There is a significant increase in the mean total serum copper levels and the serum Cu/Zn ratio in all patient groups with cancer (lung (PC), breast (BC), gastrointestinal tract (GIC), and gynaecological (GYNC) malignancy) compared to control groups.”

 


Sherrill Sellman

Hormone Heresy – Oestrogen’s Deadly Truth, www.whale.to/m/sellman1.html
“Another major factor contributing to this imbalance between oestrogen and progesterone is environmental in nature. We in the industrialised world now live immersed in a rising sea of petrochemical derivatives. They are in our air, food and water. These chemicals include pesticides and herbicides as well as various plastics and PCBs. These oestrogen-mimics are highly fat-soluble, not biodegradable or well-excreted, and accumulate in fat tissue of animals and humans. These chemicals have an uncanny ability to mimic natural oestrogen. They are given the name ‘xeno-oestrogens’ since, although they are foreign chemicals, they are taken up by the oestrogen receptor-sites in the body, seriously interfering with natural biochemical changes.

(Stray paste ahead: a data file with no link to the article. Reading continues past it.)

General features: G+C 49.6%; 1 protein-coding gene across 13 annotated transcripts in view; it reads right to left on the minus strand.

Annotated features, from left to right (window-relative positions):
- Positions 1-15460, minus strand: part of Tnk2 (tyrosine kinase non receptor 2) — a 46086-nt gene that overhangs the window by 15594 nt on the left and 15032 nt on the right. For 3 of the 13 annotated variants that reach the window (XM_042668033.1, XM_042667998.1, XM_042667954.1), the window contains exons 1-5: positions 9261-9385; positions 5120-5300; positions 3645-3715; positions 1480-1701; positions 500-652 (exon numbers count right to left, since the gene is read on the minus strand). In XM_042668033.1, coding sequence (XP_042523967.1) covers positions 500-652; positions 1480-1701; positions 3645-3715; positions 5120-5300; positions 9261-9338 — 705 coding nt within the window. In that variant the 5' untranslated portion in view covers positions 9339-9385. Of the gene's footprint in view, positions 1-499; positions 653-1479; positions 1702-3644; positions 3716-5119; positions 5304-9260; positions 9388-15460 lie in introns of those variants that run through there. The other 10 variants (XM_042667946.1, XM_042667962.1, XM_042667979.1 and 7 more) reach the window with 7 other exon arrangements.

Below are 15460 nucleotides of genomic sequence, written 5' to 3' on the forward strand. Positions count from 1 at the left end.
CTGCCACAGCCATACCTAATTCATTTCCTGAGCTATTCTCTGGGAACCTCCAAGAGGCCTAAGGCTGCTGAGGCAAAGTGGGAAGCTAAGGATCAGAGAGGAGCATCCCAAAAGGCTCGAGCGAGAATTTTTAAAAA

Mounting research is now revealing an alarming situation worldwide created by the inundation of these hormone-mimics. In a recently released book, Our Stolen Future, authors Theo Colburn of the World Wildlife Fund, Dianne Dumanoski of the Boston Globe and John Peterson Meyers, a zoologist, have identified 51 hormone-mimics, each able to unleash a torrent of effects such as reduced sperm production, cell division and sculpting of the developing brain. These mimics are not only linked to the recent discovery that human sperm-counts worldwide have plunged by 50 per cent between 1938 and 1990 but also to genital deformities, breast, prostate and testicular cancer, and neurological disorders.”

 


Dr Graeme Williams

‘Aromatase up-regulation, insulin and raised intracellular oestrogens in men, induce adiposity, metabolic syndrome and prostate disease, via aberrant ER-a and GPER signalling’, Molecular and Cellular Endocrinology Vol 351, Issue 2, 4 April 2012
Abstract: For some years now, reduced testosterone levels have been related to obesity, insulin resistance, type 2 diabetes, heart disease, benign prostatic hypertrophy and even prostate cancer – often considered guilty more by association, than actual cause – with little attention paid to the important role of increased intracellular oestrogen, in the pathogenesis of these chronic diseases.